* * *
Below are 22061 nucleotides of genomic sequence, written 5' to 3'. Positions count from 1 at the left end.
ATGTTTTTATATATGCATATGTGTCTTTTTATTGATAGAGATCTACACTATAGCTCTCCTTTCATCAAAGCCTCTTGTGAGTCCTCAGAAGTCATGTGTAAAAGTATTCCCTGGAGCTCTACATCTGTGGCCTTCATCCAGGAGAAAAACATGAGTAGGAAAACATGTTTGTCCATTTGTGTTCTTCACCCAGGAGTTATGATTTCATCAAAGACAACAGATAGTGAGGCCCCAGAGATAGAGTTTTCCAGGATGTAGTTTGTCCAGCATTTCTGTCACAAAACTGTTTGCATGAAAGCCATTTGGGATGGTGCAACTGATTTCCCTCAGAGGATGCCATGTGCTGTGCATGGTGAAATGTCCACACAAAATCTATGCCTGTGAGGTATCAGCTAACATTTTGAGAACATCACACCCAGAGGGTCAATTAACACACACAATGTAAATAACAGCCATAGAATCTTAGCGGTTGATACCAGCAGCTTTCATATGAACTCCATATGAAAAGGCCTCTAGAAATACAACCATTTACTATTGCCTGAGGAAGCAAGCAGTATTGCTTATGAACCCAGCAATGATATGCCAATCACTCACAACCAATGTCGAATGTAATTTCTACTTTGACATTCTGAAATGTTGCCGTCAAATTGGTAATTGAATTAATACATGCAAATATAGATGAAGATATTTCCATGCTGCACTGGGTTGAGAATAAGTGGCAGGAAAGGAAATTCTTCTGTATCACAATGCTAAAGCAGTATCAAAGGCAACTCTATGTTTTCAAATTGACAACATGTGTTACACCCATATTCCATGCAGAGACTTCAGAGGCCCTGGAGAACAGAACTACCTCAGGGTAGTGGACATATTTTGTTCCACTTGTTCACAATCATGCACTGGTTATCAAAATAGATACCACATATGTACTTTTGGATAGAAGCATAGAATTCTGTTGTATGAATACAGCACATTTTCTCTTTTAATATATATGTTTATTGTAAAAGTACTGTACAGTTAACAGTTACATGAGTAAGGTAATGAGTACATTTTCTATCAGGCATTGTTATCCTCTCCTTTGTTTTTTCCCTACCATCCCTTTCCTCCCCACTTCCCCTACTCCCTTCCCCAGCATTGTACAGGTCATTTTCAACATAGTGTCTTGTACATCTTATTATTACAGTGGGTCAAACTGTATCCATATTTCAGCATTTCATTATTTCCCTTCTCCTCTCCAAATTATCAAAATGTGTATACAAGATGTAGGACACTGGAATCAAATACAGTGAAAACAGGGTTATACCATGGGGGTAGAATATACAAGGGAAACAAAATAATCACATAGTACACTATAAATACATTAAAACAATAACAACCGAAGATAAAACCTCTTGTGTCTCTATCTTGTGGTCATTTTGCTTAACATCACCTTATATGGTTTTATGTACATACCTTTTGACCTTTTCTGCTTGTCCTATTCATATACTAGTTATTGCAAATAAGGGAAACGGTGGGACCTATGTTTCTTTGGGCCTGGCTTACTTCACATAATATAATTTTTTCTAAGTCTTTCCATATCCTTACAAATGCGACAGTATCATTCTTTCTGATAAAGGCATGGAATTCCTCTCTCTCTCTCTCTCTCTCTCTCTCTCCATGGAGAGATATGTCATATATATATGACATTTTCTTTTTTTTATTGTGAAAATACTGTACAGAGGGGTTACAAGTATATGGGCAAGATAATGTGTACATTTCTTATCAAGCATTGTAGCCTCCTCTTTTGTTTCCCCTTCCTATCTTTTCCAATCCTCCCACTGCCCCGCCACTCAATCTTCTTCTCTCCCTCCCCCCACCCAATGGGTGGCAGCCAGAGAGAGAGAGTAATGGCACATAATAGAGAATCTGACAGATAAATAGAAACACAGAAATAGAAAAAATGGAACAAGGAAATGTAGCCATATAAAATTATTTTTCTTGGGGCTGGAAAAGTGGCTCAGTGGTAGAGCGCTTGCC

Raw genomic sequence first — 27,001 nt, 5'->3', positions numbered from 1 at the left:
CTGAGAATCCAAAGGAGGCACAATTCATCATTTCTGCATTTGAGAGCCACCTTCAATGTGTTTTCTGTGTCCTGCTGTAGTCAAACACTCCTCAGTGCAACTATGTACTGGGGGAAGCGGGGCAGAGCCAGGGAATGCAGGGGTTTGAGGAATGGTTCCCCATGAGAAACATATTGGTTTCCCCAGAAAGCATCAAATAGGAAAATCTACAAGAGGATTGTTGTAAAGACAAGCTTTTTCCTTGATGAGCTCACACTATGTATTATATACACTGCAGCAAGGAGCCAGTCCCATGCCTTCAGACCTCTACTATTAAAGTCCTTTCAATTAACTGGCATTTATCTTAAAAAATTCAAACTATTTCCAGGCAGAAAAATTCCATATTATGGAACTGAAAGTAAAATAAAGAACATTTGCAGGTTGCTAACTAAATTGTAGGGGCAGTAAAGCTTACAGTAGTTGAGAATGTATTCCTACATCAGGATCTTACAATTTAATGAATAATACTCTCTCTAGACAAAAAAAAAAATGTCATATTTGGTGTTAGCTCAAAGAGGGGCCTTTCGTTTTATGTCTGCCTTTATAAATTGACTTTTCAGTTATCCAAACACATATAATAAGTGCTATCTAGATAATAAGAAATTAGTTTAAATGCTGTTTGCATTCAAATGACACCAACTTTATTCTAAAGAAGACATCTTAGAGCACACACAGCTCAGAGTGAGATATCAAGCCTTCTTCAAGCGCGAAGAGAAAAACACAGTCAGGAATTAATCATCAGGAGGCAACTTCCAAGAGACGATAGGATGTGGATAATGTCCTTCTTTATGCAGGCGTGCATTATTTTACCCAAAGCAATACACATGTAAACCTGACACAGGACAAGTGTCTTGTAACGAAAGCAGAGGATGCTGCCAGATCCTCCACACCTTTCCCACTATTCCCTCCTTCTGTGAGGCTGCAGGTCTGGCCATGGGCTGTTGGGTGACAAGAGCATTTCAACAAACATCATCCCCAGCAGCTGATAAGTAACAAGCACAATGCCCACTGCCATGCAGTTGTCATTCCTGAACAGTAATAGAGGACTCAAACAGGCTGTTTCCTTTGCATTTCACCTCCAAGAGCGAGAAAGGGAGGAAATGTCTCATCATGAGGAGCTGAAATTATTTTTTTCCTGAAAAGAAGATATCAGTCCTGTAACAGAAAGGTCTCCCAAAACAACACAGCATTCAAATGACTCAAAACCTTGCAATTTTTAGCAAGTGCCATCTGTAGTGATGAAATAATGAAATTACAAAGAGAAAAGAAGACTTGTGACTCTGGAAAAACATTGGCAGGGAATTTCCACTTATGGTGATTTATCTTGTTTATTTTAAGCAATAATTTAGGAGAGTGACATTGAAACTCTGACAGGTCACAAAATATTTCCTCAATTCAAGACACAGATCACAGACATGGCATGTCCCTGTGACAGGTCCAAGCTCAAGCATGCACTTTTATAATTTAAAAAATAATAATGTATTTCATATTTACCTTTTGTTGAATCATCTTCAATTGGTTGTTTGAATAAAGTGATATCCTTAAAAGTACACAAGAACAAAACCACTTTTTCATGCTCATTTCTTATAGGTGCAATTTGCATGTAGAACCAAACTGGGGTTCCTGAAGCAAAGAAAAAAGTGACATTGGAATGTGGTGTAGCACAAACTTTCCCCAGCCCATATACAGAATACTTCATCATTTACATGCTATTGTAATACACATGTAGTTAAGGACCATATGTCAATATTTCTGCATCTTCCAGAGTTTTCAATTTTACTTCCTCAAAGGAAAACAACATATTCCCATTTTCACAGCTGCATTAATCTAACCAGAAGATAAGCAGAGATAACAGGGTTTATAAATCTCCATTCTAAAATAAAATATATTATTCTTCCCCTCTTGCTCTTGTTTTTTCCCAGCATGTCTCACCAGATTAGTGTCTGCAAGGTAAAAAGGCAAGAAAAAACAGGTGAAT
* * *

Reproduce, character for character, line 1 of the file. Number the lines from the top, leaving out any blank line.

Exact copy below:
Below are 22061 nucleotides of genomic sequence, written 5' to 3'. Positions count from 1 at the left end.